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Don't kiss babies: RSV nearing peak season in East Tennessee

What seems like just a common cold to an adult can cause a lot more damage to a baby's tiny immune system.

KNOXVILLE, Tenn. — As viruses spread during wintertime, one that doctors are starting to see more of is RSV.

That's respiratory syncytial virus and it's common for kids under 18 months old to contract.

Kids like Jaelyn McKinney, who was born premature.

"We had her home for about two and a half weeks after her obligatory NICU stay, and she caught RSV, not sure how, there were lots of visitors," said Jaelyn's mom Karen McKinney.

RSV is a respiratory virus that to adults is just a common cold, but for babies it hits a lot harder.

"We had to stay nine days at Children's Hospital and it was really really sad to watch her with oxygen [tubes]," said McKinney.

RELATED: Doctors warn sick people not to kiss babies due to RSV on the rise

Not all cases of RSV are this severe, but they aren't great at any stage.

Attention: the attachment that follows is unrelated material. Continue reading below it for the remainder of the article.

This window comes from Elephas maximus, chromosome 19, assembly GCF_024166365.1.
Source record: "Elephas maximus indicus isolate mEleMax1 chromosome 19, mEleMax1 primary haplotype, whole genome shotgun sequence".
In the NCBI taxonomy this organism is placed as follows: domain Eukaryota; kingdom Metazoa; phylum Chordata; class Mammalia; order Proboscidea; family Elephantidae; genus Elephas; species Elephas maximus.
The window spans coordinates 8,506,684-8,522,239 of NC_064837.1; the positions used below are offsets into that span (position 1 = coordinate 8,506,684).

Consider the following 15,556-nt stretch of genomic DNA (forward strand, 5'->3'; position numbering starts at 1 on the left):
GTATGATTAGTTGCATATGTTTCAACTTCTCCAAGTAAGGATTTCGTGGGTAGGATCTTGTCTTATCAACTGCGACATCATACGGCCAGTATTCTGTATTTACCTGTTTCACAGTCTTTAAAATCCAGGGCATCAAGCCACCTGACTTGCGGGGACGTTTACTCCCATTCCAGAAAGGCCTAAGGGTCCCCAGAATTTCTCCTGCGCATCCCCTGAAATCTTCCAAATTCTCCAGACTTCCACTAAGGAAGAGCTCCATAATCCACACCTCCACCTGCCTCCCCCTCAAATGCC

For kids under 18 months old, it really effects their lungs.

"RSV creates lots and lots of mucus and their airwaves are tiny, they don't know how to cough, they don't know how to blow their nose," said pediatrician Stephanie Shults.

She said the symptoms are noticeable.

"You're looking more for respiratory effort," said Shults. "If the child's breathing more than once a second which is 60 times a minute, they're not drinking well, they're not urinating as much as normal."

Shults has seen between 20-30 cases over the past month, none bad enough to be admitted to the hospital.

RELATED: Charlotte dad warns other parents as his two children fight RSV

There are at-home solutions for parents.

"Using saline to suction out the nose is the best thing, you can do Pedialyte if they won't take their milk very well."

Shults said making sure kids get lots of fluids and parents are working to flush out the mucus are the most important actions.

The best way to not get RSV is to not let people touch your babies.

What's just a cough to you may turn into RSV in their tiny immune systems.

"I've literally had to step in front and say please don't touch her hands don't touch her face," said McKinney.

She caught it as an adult last winter from Jaelyn, who got it for the second time in her young life.

RELATED: Doctors warn of respiratory virus affecting kids and adults

McKinney is determined not to go through that again with her new infant.

"No one's kissed my baby now," she said. "We've been a lot more cautious this time around."

East Tennessee Children's hospital had 26 cases of RSV last week.

They said that's normal for this time of year.

If you notice any of the signs of RSV, never hesitate to contact your pediatrician.